Essaouira (Morocco). Blue is one of the typical colours of Morocco… Not only for its sky.
Marrakesh (Morocco). One of the things I loved most about Marrakesh: the contrast between the old buildings in the Medina, and the minaret of the Koutoubia Mosque.
The firsts are decadent, without any sort of order, with parabolic antennas on the top which bring the observer to contemporary times (without them, I guess the Medina’s landscape is the same for very long times). The second one is fierce, elegant, massive: a reference point for everyone – believers or not, locals or tourists.
From one of the many terraces in the Medina, it’s possible to admire this landscape, sipping hot sweet mint tea and reading a book waiting for the wind to blow a bit. The perfect stop during the typical walk around Marrakesh: a city that requires long pauses for reflection to be lived and understood.
Marrakech (Marocco). Ona delle cose che ho amato di più di Marrakech: il contrasto tra i vecchi edifici della Medina e il minareto della Moschea Kutubiyya.
I primi sono decadenti, senza alcun tipo di ordine, e con antenne paraboliche sulla loro sommità che riportano l’osservatore al tempo attuale (senza di loro, secondo me il panorama della Medina sarebbe lo stesso da molto tempo). Il secondo è fiero, elegante, imponente: un punto di riferimento per ognuno – credente o no, turista o locale.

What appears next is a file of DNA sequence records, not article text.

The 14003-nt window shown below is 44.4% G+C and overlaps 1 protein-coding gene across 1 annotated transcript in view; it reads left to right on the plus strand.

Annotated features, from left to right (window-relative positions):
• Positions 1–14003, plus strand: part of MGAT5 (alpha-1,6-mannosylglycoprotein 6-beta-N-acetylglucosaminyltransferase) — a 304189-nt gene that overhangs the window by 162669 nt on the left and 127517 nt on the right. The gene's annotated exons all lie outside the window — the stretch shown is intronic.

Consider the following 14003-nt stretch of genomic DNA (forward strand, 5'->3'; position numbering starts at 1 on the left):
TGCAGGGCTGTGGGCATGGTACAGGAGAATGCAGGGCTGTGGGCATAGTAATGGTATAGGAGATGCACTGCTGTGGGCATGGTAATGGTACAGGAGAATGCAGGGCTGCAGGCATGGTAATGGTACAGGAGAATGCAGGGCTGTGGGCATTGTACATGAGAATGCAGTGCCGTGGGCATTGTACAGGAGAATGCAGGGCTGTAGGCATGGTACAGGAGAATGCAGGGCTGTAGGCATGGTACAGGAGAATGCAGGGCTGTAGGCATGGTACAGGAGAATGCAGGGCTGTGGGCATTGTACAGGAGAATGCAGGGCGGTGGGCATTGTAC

Da una delle tante terrazze nella Medina, è possibile ammirare questo panorama bevendo del dolcissimo tè caldo alla menta e leggendo un libro in attesa che il vento soffi un po’. Uno stop perfetto per una tipica passeggiata per Marrakech: una città che richiede lunghe soste di riflessione per essere capita e vissuta.
Marrakesh (Morocco). If someone one day will ask me “where was the bluest blue you have ever seen in your life?”, the answer can be only one: “It was in Marrakesh, at the Jardin Majorelle”.
Jardin Majorel is a popular attraction in Marrakesh: every day many people visit it and enjoy its quietness, finding here – among cactus and birds – the perfect refugee from the hot, overcrowded and dusty souk in the central city’s Medina.
However, what most probably captures people’s attention is the dominant ultramarine, cobalt blue used to color every structure in the garden: small buildings, railings, fountains etc. This large use of blue, in my opinion, contributes to give the above mentioned sense of calm and freshness and I found its intensity quite impressive. Let me say: it was an experience not only for my eyes, but also for my soul.
According to Ayurvedic Medicine, “Chromotherapy” (or “Color Therapy”) is believed to be able to use light in the form of color to balance “energy” lacking from a person’s body, whether it be on physical, emotional, spiritual, or mental levels; and the color “Blue” is known as able to give “physical and spiritual communication”. It could make sense…
However, you can believe or not to Ayurveda and its theories, it does not matter: Jardin Majorelle is a must-see in Marrakesh and it deserves a long, calm visit.